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I'm not sure about MIDI latency, it's never been a problem for me, although I hear it can become one if you use multiple MIDI Through chained connections. Regarding audio interfaces, you can get low latency audio with the most inexpensive ones, either with the manufacturer ASIO driver, if there is one, or with ASIO4ALL. What the most expensive ...


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The only economical instrument is the one you'll keep playing. Anything else is a waste of money. So it's important to find an instrument that you will stay eager to sit down with. If you are having house- or roommates, this can be a huge factor in being reluctant to fool around. So unless that is not an issue (do you know when everybody is away ...


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The price of high quality digital keyboards are very reasonable and and the features have improved over the years. I would check out the Yamaha P series, or comparable Casio, especially the P-115 which has weighted keyboard, sampled sound of their Grand Piano, and the features of a digital keyboard for less than $600. And it is portable! One ...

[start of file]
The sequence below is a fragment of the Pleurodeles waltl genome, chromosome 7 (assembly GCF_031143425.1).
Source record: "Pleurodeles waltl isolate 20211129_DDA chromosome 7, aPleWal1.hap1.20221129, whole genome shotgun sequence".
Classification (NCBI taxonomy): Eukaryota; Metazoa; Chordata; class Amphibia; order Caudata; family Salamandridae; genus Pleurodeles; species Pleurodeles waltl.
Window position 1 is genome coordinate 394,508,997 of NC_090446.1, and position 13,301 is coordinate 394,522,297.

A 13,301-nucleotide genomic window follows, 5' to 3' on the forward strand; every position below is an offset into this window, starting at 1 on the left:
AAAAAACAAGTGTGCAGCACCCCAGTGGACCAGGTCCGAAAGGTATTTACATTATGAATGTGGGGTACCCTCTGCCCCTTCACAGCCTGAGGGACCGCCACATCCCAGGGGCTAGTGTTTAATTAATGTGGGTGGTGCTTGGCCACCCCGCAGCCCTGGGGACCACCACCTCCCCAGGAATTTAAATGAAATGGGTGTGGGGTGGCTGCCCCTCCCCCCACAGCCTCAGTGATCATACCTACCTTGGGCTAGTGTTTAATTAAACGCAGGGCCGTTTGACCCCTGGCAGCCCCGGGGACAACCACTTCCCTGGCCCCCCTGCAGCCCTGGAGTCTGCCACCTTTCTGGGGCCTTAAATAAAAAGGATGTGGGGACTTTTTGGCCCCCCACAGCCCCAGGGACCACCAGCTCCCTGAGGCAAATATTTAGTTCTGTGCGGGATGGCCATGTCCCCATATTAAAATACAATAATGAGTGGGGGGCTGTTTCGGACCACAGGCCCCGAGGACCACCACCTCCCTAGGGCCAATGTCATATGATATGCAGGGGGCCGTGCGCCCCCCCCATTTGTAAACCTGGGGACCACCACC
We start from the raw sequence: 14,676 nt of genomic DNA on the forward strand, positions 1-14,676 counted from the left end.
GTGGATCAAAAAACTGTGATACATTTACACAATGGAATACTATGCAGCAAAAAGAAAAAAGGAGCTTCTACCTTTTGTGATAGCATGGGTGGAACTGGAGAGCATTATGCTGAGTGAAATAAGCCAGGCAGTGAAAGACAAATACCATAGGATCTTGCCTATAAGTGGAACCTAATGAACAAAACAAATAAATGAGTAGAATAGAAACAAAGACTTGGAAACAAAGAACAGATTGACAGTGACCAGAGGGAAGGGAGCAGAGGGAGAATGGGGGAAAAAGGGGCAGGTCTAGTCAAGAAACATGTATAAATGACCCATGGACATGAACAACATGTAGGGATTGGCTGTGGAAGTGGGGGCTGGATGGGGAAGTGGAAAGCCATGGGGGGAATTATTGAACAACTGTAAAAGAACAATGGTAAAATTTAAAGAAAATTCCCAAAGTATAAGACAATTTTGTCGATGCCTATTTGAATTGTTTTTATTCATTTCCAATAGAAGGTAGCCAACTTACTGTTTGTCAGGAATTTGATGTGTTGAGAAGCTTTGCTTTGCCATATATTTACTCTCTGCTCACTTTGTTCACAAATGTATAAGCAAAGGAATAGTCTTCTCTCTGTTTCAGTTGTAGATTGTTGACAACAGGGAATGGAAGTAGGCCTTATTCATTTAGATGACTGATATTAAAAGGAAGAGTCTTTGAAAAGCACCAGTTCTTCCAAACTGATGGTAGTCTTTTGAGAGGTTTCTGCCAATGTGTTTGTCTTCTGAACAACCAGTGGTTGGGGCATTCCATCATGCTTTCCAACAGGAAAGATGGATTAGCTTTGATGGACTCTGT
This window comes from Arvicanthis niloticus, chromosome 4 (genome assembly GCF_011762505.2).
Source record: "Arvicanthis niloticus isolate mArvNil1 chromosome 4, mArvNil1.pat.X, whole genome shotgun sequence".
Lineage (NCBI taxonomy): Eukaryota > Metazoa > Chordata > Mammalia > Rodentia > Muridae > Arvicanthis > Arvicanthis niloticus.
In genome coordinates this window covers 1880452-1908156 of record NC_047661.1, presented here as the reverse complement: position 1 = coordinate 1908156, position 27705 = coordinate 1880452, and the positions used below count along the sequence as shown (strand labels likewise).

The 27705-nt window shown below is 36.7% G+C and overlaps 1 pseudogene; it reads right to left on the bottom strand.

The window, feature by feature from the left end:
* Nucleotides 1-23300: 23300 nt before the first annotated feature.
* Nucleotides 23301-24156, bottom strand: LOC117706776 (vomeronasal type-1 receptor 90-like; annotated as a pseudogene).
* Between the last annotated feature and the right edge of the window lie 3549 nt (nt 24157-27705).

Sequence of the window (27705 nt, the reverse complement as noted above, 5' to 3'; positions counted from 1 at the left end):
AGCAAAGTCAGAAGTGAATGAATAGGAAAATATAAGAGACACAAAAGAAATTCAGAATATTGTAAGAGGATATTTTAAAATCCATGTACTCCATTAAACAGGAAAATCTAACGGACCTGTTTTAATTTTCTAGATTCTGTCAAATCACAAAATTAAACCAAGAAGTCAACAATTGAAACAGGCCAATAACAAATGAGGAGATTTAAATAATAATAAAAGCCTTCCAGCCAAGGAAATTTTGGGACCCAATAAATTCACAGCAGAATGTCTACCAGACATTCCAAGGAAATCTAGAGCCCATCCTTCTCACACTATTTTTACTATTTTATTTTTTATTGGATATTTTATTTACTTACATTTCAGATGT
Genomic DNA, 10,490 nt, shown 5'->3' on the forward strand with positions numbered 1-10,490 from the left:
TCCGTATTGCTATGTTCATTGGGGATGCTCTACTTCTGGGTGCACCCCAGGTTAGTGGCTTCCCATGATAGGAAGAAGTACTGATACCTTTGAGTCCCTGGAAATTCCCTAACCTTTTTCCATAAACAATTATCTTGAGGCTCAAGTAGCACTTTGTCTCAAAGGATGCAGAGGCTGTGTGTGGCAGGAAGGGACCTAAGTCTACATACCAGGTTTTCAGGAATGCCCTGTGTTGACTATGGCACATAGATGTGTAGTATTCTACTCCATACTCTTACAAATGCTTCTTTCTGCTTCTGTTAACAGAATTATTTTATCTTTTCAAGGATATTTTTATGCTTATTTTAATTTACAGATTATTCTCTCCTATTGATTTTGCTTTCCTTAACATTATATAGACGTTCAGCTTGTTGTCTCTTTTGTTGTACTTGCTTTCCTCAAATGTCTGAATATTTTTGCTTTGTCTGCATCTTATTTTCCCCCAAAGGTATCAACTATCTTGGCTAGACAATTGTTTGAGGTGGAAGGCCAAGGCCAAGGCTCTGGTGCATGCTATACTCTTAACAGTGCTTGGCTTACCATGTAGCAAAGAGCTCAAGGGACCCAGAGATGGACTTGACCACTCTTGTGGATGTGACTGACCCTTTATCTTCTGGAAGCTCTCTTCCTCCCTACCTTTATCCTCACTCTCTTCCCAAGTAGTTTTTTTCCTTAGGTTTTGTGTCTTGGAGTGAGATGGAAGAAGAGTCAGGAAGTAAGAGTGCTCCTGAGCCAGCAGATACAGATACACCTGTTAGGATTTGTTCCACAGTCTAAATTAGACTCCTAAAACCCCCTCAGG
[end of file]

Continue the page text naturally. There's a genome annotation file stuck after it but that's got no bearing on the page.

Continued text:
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Many musicians learn to overcome various handicaps (including missing fingers) and become very accomplished on their instrument of choice. People play with their head and their heart - their fingers are just a means to execute what they wish to express musically. Given enough desire and commitment, anyone can learn to play piano or guitar with fewer than ...


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Home piano and stage piano are two completely different animals. A "home" piano is designed to be permanently set up in the home. Therefore it must be aesthetically pleasing because it may well become a focal point of a room in your home. To that extent, more energy and expense goes into the way it looks. A piano on stage is not usually front and ...


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I'm not seeing this same price difference on other sites, like Amazon, and this categorization appears to be voluntary. It seems like the only real distinction is portability and perhaps (as you mentioned) the speakers. If you want to compare specific models then you should look at features like touch sensitivity and key weighting, and ideally play them to ...


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On this site here someone had the same question. Basically, the main difference, besides the software (which is useless especially if you have a teacher), is the speaker, which is much better on the home pianos. Now, if you have headphones, I'd say that you might as well save your money and and get a stage, but if you're going to be playing out loud for ...



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